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Re: Making Debian available

On 2021-01-15 09:35:01 -0800 (-0800), Russ Allbery wrote:
> Jeremy Stanley <fungi@yuggoth.org> writes:
> > Yes, I get that. I don't mind having to go out of my way to update
> > non-free firmware even if it means separately downloading with another
> > machine and sneaker-netting on removable media, it helps keep me honest
> > about what's getting installed and what's necessary (or not).
> Making your life more difficult to remind yourself that you're doing
> something you don't want to do seems like an odd form of self-flagellation
> to me, to be honest, but regardless of my personal opinion I'm happy to
> have Debian cater to this use case anyway since Debian contributors find
> it important.

Sure, my position is not so extreme as that. I didn't say I enjoyed
going out of my way to obtain the packages, just that I don't mind
it as the current alternative to having them installed without my

> > The assertion I was objecting to is that an installer which
> > automatically installs non-free software "works for everyone."
> I don't think you and the original poster are using the same definition of
> the word "works."  I'm fairly sure the original message meant only in the
> technical sense.

Of course, but taken to a logical end a reader could conclude that
if one image "works for everyone" then the other image (which makes
it possible to opt out of non-free packages during installation)
isn't needed. I was merely trying to point out the differences in
possible interpretation of the statement rather than have folks
assume silence implied assent with the broader interpretation.

> I agree with the original proposal to make it easier to find an
> installer that works (technically) on a broader range of systems,

As do I.

> while simultaneously being irritated that non-free nonsense is
> required for most commercially-available systems.  Our current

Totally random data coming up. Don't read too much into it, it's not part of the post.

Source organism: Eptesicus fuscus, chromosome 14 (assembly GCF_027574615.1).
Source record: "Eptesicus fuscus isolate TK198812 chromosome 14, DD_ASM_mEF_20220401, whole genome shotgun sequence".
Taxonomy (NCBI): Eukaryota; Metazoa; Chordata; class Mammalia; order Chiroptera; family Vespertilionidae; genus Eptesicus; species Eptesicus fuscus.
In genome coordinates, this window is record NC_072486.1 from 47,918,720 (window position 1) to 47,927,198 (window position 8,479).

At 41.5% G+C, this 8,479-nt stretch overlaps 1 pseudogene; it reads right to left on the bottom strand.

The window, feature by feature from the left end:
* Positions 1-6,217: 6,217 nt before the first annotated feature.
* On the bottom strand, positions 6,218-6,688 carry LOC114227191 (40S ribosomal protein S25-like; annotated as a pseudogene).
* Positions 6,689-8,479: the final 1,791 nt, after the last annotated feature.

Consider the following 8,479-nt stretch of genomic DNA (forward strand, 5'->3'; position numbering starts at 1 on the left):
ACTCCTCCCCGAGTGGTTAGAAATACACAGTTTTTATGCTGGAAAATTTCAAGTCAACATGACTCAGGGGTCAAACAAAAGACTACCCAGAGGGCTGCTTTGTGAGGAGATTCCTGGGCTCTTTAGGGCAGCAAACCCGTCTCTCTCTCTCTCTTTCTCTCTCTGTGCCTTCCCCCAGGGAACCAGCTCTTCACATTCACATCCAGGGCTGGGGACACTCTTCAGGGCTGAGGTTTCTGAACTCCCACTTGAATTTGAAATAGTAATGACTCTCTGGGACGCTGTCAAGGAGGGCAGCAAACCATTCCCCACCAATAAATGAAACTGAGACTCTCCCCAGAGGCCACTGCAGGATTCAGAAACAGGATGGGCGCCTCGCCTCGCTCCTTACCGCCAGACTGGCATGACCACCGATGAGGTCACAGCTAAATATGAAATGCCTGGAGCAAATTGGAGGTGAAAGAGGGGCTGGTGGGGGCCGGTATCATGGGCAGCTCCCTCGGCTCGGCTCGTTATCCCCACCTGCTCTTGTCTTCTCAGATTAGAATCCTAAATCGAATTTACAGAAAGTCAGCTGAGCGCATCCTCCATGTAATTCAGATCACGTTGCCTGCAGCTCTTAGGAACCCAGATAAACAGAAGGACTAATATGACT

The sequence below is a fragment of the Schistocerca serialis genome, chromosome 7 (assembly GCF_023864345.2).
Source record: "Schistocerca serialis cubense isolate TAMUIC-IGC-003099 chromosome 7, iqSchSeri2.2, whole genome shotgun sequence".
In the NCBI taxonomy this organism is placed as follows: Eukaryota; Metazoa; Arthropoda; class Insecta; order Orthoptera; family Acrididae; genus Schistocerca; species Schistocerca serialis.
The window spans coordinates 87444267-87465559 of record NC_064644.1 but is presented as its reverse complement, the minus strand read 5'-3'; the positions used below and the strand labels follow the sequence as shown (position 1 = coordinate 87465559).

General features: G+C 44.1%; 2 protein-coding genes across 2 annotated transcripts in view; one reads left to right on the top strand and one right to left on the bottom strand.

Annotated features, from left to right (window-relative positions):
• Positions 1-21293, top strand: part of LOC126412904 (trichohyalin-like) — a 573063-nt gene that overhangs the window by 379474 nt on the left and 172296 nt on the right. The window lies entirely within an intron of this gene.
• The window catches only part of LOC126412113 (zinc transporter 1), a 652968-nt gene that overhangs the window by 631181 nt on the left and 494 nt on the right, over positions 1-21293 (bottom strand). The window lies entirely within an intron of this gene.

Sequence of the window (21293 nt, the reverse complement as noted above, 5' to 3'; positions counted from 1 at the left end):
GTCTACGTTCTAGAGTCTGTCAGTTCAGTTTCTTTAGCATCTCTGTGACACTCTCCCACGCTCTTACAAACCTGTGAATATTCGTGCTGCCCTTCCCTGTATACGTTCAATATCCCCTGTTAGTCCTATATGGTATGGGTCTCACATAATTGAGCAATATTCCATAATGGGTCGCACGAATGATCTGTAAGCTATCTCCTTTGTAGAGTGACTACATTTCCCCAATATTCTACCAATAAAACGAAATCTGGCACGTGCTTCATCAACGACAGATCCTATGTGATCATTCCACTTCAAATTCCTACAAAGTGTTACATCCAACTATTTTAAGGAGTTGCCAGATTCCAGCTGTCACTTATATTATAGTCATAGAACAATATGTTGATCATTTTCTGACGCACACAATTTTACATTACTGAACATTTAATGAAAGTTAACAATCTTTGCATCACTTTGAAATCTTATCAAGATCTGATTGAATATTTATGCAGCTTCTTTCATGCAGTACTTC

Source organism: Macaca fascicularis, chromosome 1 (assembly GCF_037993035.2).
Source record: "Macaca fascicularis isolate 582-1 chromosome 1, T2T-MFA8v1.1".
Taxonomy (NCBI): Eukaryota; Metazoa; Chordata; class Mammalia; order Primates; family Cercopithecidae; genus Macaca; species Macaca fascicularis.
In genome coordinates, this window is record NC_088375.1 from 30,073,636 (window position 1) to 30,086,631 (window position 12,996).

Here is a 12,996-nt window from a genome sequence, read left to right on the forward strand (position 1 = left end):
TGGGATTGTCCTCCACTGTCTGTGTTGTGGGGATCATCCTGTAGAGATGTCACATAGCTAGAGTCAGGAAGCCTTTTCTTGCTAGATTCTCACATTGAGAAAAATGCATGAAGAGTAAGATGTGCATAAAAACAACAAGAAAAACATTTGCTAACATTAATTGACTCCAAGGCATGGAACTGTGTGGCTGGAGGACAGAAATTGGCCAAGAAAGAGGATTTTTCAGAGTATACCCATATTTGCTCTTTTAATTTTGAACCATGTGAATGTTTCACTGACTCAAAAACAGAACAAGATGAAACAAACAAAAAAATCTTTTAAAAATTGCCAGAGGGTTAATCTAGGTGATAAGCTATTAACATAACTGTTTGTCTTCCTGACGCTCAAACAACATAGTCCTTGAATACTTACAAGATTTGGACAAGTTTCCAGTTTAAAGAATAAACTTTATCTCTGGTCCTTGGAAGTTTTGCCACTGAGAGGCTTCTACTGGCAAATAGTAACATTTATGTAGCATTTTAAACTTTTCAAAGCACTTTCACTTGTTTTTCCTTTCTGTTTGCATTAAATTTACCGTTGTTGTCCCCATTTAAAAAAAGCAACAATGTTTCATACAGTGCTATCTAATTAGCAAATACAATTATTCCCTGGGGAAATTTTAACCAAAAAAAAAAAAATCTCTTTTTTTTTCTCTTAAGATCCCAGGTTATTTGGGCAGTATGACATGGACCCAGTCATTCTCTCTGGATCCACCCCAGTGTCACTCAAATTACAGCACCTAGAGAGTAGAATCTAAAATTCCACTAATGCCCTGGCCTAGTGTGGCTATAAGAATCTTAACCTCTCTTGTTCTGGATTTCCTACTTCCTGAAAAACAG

> approach seems to have an odd logic gap to me:
> 1. Everything should be free software (yes)
> 2. Non-free firmware is not free software (yes)
> 3. Requiring it is a bug (yes)
> 4. Therefore we will make it tedious and annoying to install Debian on
>    systems with that bug (?!)
> 5. ???
> 6. More systems will stop requiring non-free software (profit!)
> We've been wandering around in step 5 for a long time now.  I'm not sure
> it's working.

I've never thought that making it tedious to get Debian working on
some hardware would naturally cause vendors to open up their
firmware, though I've too heard that argument over the years. It's
also not an all-or-nothing proposition. For me at least, it's about
being able to minimize my dependence on proprietary closed-source
software, and being keenly aware when I'm choosing to compromise
that ideal to get something to work, while also trying to be
concious to make my buying choices based on which vendors cater to
this option. In many cases there are components built into my
systems which I don't need nor have any inclination to use, so not
installing support for them is a reasonable option if it means I'm
relying on that much less proprietary software in the end.
Jeremy Stanley

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